Stress can reduce sperm and the quality of semen. Research carried out by Teresa Janevic, Ph.D, et al, investigated whether stress affects sperm and semen quality. 193 men aged 38-49 had their levels of stress measured. These included perceived stress, stressful life events and stress in the workplace. The researchers found that sperm quality was lower in the men who experienced two or more stressful life events in the past year. Workplace stress was not found to directly affect semen quality. It was however, linked with lower testosterone levels which could affect reproductive health.
Stress can impact upon sperm production, morphology (shape) and motility (movement). Stress activates the release of glucocorticoids (steroid hormones that affect the metabolism of fats, proteins and carbohydrates). The levels of glucocorticoids could reduce testosterone levels and sperm production.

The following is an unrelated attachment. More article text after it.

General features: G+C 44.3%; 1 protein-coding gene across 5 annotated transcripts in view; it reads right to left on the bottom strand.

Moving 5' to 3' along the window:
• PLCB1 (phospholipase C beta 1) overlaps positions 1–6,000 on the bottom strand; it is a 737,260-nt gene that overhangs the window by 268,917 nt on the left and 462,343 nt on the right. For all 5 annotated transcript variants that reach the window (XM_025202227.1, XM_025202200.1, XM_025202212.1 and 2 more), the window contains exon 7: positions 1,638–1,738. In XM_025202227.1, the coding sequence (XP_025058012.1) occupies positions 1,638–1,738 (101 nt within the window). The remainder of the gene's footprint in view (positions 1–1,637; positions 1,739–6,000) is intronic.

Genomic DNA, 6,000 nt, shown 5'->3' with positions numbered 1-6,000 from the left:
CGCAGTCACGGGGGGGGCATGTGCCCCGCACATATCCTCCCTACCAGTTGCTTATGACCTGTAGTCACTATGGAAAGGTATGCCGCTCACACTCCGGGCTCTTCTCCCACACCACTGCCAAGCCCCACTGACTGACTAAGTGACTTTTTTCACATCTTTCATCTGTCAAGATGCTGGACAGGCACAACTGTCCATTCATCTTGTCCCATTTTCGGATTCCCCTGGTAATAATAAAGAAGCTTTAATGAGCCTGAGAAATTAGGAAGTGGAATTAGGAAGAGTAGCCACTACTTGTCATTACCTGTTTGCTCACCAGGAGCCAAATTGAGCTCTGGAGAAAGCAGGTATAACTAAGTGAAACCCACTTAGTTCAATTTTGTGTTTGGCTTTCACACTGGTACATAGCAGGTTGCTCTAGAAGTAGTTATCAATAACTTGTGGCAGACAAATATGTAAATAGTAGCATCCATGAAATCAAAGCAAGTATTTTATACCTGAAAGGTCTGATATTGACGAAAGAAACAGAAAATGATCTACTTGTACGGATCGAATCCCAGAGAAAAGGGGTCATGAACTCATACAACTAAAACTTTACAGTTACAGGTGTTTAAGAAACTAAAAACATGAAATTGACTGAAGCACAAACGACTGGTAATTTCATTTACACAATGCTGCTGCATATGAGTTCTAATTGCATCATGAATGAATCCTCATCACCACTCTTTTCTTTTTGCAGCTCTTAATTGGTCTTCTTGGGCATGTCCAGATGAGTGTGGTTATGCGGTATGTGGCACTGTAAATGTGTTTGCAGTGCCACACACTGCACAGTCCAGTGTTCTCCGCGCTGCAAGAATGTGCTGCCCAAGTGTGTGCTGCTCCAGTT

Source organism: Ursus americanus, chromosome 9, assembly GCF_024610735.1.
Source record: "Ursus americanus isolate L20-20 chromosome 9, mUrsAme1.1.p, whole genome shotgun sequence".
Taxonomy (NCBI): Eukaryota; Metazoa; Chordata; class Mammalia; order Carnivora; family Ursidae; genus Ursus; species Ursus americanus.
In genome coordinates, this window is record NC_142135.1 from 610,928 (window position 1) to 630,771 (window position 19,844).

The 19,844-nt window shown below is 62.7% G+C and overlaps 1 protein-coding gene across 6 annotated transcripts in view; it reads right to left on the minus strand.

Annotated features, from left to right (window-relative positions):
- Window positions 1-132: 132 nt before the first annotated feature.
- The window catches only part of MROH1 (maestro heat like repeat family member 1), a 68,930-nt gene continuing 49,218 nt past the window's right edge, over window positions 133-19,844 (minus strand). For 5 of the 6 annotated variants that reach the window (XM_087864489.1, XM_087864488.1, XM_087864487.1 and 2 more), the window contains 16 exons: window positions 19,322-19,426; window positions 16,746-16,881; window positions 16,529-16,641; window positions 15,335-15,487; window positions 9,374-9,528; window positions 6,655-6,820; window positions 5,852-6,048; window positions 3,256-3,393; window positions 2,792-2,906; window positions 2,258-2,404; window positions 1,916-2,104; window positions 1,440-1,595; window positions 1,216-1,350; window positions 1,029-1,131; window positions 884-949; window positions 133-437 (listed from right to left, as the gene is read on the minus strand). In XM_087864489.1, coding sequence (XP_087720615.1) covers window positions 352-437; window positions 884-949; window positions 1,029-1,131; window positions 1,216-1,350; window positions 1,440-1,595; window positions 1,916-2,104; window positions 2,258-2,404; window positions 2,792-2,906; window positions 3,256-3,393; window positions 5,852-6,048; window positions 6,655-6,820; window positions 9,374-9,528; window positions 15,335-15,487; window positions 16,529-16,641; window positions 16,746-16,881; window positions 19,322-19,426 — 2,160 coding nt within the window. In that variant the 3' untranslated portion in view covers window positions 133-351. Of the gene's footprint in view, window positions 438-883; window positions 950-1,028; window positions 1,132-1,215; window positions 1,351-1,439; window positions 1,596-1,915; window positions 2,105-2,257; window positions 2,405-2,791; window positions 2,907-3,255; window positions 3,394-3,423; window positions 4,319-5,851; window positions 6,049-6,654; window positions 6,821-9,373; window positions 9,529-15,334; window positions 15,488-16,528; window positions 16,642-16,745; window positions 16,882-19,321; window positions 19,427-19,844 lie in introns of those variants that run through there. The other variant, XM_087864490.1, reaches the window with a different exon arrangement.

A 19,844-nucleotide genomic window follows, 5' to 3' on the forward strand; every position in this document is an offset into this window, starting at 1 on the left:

The number of free radicals can rise in the body due to stress. This can in turn cause damage to the DNA in sperm. Free radicals are unstable molecules that have uneven numbers of electrons. They are made when normal chemical changes take place in cells (cell metabolism). For example, when the body uses oxygen it creates a by-product of free radicals. Electrons like to be in pairs. Due to free radicals having uneven electron numbers, they seek out other electrons. This causes them to easily react with other molecules and take their electrons. Free radicals can damage parts of other cells such as DNA and protein by taking their electrons.